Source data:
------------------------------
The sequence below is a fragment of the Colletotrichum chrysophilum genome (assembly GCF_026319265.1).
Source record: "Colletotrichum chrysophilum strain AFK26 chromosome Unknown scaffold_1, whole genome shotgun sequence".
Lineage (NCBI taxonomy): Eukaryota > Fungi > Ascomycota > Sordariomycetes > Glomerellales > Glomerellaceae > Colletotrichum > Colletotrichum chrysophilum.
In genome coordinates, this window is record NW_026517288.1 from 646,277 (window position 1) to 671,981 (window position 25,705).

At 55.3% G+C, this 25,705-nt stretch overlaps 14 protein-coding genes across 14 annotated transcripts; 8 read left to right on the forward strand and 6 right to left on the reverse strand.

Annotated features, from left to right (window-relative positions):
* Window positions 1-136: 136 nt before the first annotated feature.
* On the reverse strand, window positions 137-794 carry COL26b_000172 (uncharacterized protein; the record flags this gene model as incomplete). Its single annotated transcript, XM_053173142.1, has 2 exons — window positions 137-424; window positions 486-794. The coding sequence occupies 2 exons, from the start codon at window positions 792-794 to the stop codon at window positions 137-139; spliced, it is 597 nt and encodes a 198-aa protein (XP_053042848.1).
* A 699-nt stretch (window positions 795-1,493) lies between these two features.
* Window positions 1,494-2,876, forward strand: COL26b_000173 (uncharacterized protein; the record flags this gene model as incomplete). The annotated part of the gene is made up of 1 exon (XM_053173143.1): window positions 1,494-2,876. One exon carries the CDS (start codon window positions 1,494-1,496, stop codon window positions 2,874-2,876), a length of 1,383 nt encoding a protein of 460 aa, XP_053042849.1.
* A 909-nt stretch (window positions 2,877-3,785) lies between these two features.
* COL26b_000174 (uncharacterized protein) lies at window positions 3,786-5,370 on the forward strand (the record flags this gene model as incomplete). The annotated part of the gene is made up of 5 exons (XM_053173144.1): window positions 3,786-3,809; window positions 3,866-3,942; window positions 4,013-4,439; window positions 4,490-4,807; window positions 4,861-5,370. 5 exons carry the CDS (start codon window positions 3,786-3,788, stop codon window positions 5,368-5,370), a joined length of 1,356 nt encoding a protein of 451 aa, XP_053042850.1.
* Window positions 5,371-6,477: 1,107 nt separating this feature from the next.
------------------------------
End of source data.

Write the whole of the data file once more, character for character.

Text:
The sequence below is a fragment of the Colletotrichum chrysophilum genome (assembly GCF_026319265.1).
Source record: "Colletotrichum chrysophilum strain AFK26 chromosome Unknown scaffold_1, whole genome shotgun sequence".
Lineage (NCBI taxonomy): Eukaryota > Fungi > Ascomycota > Sordariomycetes > Glomerellales > Glomerellaceae > Colletotrichum > Colletotrichum chrysophilum.
In genome coordinates, this window is record NW_026517288.1 from 646,277 (window position 1) to 671,981 (window position 25,705).

At 55.3% G+C, this 25,705-nt stretch overlaps 14 protein-coding genes across 14 annotated transcripts; 8 read left to right on the forward strand and 6 right to left on the reverse strand.

Annotated features, from left to right (window-relative positions):
* Window positions 1-136: 136 nt before the first annotated feature.
* On the reverse strand, window positions 137-794 carry COL26b_000172 (uncharacterized protein; the record flags this gene model as incomplete). Its single annotated transcript, XM_053173142.1, has 2 exons — window positions 137-424; window positions 486-794. The coding sequence occupies 2 exons, from the start codon at window positions 792-794 to the stop codon at window positions 137-139; spliced, it is 597 nt and encodes a 198-aa protein (XP_053042848.1).
* A 699-nt stretch (window positions 795-1,493) lies between these two features.
* Window positions 1,494-2,876, forward strand: COL26b_000173 (uncharacterized protein; the record flags this gene model as incomplete). The annotated part of the gene is made up of 1 exon (XM_053173143.1): window positions 1,494-2,876. One exon carries the CDS (start codon window positions 1,494-1,496, stop codon window positions 2,874-2,876), a length of 1,383 nt encoding a protein of 460 aa, XP_053042849.1.
* A 909-nt stretch (window positions 2,877-3,785) lies between these two features.
* COL26b_000174 (uncharacterized protein) lies at window positions 3,786-5,370 on the forward strand (the record flags this gene model as incomplete). The annotated part of the gene is made up of 5 exons (XM_053173144.1): window positions 3,786-3,809; window positions 3,866-3,942; window positions 4,013-4,439; window positions 4,490-4,807; window positions 4,861-5,370. 5 exons carry the CDS (start codon window positions 3,786-3,788, stop codon window positions 5,368-5,370), a joined length of 1,356 nt encoding a protein of 451 aa, XP_053042850.1.
* Window positions 5,371-6,477: 1,107 nt separating this feature from the next.